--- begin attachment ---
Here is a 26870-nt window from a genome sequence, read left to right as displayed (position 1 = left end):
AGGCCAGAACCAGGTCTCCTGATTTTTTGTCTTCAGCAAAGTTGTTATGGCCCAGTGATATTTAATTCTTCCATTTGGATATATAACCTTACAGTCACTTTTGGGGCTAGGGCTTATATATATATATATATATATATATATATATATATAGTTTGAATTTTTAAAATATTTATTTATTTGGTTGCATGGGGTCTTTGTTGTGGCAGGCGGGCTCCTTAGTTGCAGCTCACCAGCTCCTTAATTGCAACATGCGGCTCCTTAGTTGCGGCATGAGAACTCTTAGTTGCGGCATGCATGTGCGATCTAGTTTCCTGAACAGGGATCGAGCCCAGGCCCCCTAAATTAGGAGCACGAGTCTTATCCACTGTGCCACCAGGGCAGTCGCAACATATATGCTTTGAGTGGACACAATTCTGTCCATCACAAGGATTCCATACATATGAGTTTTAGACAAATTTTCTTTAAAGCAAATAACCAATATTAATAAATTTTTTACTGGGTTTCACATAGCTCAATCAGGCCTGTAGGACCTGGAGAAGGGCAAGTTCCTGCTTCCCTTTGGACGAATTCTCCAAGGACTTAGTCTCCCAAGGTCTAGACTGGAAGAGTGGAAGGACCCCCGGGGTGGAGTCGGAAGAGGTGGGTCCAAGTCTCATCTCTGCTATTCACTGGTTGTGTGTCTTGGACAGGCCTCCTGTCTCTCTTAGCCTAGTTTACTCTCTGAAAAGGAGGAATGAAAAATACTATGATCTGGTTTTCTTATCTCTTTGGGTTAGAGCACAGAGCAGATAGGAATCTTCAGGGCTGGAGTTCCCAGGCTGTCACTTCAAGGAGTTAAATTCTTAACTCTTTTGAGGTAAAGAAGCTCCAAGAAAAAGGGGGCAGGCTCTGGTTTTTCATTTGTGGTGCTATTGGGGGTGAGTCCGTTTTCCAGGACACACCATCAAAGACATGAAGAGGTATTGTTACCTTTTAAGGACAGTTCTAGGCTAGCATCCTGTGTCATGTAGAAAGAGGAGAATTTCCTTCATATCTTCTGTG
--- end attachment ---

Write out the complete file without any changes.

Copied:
Here is a 26870-nt window from a genome sequence, read left to right as displayed (position 1 = left end):
AGGCCAGAACCAGGTCTCCTGATTTTTTGTCTTCAGCAAAGTTGTTATGGCCCAGTGATATTTAATTCTTCCATTTGGATATATAACCTTACAGTCACTTTTGGGGCTAGGGCTTATATATATATATATATATATATATATATATATATAGTTTGAATTTTTAAAATATTTATTTATTTGGTTGCATGGGGTCTTTGTTGTGGCAGGCGGGCTCCTTAGTTGCAGCTCACCAGCTCCTTAATTGCAACATGCGGCTCCTTAGTTGCGGCATGAGAACTCTTAGTTGCGGCATGCATGTGCGATCTAGTTTCCTGAACAGGGATCGAGCCCAGGCCCCCTAAATTAGGAGCACGAGTCTTATCCACTGTGCCACCAGGGCAGTCGCAACATATATGCTTTGAGTGGACACAATTCTGTCCATCACAAGGATTCCATACATATGAGTTTTAGACAAATTTTCTTTAAAGCAAATAACCAATATTAATAAATTTTTTACTGGGTTTCACATAGCTCAATCAGGCCTGTAGGACCTGGAGAAGGGCAAGTTCCTGCTTCCCTTTGGACGAATTCTCCAAGGACTTAGTCTCCCAAGGTCTAGACTGGAAGAGTGGAAGGACCCCCGGGGTGGAGTCGGAAGAGGTGGGTCCAAGTCTCATCTCTGCTATTCACTGGTTGTGTGTCTTGGACAGGCCTCCTGTCTCTCTTAGCCTAGTTTACTCTCTGAAAAGGAGGAATGAAAAATACTATGATCTGGTTTTCTTATCTCTTTGGGTTAGAGCACAGAGCAGATAGGAATCTTCAGGGCTGGAGTTCCCAGGCTGTCACTTCAAGGAGTTAAATTCTTAACTCTTTTGAGGTAAAGAAGCTCCAAGAAAAAGGGGGCAGGCTCTGGTTTTTCATTTGTGGTGCTATTGGGGGTGAGTCCGTTTTCCAGGACACACCATCAAAGACATGAAGAGGTATTGTTACCTTTTAAGGACAGTTCTAGGCTAGCATCCTGTGTCATGTAGAAAGAGGAGAATTTCCTTCATATCTTCTGTG